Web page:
Urinary tract infections sometimes resolve on their own, but they are easily treated with antibiotics. When left untreated, UTIs can lead to chronic incontinence. This infection can also spread to the kidneys and cause serious damage. When that happens, patients often experience a fever and severe pain. More importantly, the infection could spread even further to the bloodstream and cause sepsis which can be fatal.

Once Altman recognized the behavioral symptoms that often accompany her mother's UTIs, she and her sister could be more vigilant about having their mother tested and prescribed medication.

"It's nice to have that early warning," she notes. "It's well worth sending in a specimen when the symptoms become apparent. Early treatment saves our mom days of feeling bad and being more confused than usual."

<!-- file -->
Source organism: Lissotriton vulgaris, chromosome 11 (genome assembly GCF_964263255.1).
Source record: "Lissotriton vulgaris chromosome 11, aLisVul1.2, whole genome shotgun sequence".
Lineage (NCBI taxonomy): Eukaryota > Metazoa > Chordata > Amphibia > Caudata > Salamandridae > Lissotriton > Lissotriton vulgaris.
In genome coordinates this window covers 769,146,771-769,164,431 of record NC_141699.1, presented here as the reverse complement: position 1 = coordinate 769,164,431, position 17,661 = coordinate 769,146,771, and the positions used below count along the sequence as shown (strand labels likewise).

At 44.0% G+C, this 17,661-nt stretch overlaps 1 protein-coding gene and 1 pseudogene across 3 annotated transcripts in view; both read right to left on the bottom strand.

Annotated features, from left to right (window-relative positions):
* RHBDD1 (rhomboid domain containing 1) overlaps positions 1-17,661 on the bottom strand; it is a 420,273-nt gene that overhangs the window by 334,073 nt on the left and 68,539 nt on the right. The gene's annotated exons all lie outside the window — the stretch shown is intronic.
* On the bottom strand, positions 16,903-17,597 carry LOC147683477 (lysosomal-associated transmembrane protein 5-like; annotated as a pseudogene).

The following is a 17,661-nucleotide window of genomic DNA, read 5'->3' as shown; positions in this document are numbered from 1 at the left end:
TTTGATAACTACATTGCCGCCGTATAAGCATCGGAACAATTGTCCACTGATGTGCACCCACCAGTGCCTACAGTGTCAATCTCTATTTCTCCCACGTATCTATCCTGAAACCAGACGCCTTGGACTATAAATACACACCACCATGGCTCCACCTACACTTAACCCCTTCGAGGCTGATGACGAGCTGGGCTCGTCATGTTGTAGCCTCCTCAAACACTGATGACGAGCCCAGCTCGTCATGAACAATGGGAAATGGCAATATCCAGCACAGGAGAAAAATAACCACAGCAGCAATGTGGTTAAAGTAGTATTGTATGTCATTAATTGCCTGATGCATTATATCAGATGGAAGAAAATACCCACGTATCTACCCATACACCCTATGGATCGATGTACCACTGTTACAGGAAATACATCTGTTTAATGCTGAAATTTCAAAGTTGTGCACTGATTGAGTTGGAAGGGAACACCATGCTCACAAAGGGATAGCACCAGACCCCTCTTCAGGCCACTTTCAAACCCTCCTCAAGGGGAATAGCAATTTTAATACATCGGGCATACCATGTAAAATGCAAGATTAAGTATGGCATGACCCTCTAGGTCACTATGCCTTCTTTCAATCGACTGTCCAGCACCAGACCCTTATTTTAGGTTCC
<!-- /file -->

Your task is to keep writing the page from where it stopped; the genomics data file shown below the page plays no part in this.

You May Also Like

Free AgingCare Guides

Get the latest care advice and articles delivered to your inbox!


The really sad thing about my mom's UTI problem is I have had her at one emergency room after the other, three different doctors and a specialist. God help any senior who makes it to their ninety's because you get the look. Anyone who has seen it on a doctors face knows what I mean. After the last UTI and another dose of anibiotics I found something in the health food store that works wonders. However if you try it do so on your own. I can only tell you it helped with her. It is called D-Mannose. Being at my wits end I gave it a try. It takes about 10 days to see a difference but it worked.(for now) No one should have to suffer because medical personnel think your parent has demenita, when it is a UTI.